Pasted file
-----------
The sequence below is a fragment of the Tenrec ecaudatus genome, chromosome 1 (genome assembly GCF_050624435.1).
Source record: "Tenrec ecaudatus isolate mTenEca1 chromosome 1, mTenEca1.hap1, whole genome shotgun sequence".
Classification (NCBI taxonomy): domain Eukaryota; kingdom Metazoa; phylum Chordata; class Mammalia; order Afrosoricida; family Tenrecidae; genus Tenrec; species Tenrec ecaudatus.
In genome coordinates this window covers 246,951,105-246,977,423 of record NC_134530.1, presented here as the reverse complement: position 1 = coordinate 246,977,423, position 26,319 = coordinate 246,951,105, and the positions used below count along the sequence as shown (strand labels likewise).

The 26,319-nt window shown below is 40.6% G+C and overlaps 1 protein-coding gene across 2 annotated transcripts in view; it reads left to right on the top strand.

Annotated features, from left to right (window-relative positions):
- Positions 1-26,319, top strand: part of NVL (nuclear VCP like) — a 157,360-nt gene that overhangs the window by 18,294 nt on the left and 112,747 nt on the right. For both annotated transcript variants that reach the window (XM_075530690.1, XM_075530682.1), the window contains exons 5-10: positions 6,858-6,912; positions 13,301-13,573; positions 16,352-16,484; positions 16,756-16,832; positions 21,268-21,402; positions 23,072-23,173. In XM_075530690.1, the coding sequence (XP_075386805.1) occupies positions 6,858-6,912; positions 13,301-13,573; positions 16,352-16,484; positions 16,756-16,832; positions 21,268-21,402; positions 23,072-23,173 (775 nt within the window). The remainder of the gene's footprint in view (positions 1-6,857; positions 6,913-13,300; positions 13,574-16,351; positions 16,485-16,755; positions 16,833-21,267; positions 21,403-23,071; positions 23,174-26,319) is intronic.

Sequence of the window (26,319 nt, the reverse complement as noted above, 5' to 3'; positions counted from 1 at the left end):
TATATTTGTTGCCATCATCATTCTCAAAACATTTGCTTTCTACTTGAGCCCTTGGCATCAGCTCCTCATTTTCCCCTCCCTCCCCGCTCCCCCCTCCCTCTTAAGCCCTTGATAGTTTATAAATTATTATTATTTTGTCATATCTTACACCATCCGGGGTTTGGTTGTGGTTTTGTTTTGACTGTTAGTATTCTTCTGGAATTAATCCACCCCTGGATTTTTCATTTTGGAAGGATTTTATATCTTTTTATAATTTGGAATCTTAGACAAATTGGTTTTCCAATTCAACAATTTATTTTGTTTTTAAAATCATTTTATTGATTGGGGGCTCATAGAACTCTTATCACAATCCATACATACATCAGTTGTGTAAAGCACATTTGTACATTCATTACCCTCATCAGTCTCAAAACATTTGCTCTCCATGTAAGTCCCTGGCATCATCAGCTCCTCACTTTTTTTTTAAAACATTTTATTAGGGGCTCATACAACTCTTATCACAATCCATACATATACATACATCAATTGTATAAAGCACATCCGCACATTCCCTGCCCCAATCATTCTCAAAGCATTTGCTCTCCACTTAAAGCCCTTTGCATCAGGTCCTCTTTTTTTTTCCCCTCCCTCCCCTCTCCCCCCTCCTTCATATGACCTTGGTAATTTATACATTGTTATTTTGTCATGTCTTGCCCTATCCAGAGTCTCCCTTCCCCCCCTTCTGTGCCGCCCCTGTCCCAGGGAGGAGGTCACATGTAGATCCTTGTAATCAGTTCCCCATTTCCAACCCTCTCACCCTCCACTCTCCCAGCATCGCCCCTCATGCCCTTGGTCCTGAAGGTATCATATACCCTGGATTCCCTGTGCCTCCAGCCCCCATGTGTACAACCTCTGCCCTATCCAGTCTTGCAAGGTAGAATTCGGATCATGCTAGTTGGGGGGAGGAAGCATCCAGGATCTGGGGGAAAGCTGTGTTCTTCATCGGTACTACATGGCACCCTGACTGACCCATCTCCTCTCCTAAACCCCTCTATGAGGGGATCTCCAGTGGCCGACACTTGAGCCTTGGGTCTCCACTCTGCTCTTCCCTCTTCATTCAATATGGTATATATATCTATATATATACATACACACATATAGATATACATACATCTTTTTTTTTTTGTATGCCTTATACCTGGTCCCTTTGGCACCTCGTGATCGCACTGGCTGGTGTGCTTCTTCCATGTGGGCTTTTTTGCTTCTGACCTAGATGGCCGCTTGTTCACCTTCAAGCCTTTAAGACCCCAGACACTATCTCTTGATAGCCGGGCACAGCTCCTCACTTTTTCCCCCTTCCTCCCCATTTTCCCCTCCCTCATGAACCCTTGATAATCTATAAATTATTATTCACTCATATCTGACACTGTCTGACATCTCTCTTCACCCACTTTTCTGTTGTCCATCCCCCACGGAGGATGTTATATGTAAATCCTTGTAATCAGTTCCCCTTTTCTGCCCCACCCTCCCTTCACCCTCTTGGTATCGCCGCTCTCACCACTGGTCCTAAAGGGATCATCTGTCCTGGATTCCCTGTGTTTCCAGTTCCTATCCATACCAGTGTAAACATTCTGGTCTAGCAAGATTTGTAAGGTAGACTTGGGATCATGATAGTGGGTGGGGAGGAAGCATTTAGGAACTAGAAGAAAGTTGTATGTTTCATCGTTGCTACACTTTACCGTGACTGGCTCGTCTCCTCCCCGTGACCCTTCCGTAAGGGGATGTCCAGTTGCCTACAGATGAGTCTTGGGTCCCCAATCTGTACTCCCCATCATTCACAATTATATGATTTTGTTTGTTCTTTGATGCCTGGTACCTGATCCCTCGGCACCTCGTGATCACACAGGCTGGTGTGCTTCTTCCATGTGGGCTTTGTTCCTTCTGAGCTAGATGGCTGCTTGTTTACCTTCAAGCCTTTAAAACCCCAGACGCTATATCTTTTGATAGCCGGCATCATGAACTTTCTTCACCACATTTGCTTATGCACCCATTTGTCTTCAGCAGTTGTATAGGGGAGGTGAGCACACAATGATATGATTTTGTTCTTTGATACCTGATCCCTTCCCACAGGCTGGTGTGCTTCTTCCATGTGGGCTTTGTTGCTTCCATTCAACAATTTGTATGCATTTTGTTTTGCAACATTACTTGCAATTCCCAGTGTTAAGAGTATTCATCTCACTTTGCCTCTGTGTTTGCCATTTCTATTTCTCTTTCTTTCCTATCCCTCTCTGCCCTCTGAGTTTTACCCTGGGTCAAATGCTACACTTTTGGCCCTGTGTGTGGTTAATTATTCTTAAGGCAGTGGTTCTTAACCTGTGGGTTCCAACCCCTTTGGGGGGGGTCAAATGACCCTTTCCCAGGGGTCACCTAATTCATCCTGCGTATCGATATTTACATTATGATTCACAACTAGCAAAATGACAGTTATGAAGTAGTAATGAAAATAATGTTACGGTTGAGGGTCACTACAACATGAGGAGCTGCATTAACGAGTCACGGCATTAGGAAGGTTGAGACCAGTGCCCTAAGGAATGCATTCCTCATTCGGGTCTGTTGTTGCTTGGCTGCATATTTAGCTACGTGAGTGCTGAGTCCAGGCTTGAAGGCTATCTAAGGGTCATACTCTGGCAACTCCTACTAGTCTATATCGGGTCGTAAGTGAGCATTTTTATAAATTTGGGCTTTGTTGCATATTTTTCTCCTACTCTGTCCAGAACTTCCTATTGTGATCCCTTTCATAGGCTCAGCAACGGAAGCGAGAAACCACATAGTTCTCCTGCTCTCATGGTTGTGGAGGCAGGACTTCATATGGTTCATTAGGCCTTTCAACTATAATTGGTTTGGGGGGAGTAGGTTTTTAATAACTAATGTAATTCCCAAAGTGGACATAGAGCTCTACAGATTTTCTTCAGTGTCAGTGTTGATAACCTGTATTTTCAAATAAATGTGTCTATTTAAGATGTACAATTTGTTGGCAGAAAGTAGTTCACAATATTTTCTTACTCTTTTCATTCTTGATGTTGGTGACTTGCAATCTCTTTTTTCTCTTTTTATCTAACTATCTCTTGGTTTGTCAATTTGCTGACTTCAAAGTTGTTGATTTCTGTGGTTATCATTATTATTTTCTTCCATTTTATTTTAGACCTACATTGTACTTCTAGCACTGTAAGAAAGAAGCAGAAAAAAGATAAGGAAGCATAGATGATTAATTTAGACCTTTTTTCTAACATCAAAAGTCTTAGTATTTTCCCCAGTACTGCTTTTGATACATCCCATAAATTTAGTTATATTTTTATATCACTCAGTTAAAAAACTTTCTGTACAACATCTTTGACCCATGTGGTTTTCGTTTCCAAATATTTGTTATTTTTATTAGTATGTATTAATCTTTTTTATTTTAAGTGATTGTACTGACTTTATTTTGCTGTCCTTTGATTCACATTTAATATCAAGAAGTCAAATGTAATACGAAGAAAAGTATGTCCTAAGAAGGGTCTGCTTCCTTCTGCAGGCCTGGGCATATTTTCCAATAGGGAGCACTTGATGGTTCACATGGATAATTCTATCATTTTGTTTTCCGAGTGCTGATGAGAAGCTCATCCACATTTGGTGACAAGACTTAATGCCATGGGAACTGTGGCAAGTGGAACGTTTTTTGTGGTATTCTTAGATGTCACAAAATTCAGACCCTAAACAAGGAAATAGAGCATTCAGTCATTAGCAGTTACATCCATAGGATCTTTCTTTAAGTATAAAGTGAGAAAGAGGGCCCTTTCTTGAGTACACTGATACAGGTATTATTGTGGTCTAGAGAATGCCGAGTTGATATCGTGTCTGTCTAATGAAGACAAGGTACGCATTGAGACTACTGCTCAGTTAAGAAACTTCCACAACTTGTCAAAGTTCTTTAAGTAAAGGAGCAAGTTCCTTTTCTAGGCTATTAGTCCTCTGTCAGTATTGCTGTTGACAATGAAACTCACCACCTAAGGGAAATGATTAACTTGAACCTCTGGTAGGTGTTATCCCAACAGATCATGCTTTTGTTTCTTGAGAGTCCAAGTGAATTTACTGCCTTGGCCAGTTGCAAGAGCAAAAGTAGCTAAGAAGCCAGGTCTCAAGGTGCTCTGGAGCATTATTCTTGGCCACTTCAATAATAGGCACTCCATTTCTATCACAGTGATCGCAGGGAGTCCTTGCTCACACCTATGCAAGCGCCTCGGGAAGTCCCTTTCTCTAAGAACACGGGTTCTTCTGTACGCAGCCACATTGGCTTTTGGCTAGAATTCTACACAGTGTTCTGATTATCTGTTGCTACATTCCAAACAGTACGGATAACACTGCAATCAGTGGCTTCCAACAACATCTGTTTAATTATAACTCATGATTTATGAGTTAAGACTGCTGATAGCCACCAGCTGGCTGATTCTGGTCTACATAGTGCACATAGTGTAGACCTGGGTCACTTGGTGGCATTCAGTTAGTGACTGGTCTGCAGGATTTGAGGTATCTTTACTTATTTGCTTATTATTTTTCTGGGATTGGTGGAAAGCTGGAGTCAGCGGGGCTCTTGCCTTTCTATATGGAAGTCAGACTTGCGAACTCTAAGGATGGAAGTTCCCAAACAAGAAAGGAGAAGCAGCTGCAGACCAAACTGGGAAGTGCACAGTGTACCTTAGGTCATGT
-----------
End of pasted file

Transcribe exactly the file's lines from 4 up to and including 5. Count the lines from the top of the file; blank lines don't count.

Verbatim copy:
In genome coordinates this window covers 246,951,105-246,977,423 of record NC_134530.1, presented here as the reverse complement: position 1 = coordinate 246,977,423, position 26,319 = coordinate 246,951,105, and the positions used below count along the sequence as shown (strand labels likewise).

The 26,319-nt window shown below is 40.6% G+C and overlaps 1 protein-coding gene across 2 annotated transcripts in view; it reads left to right on the top strand.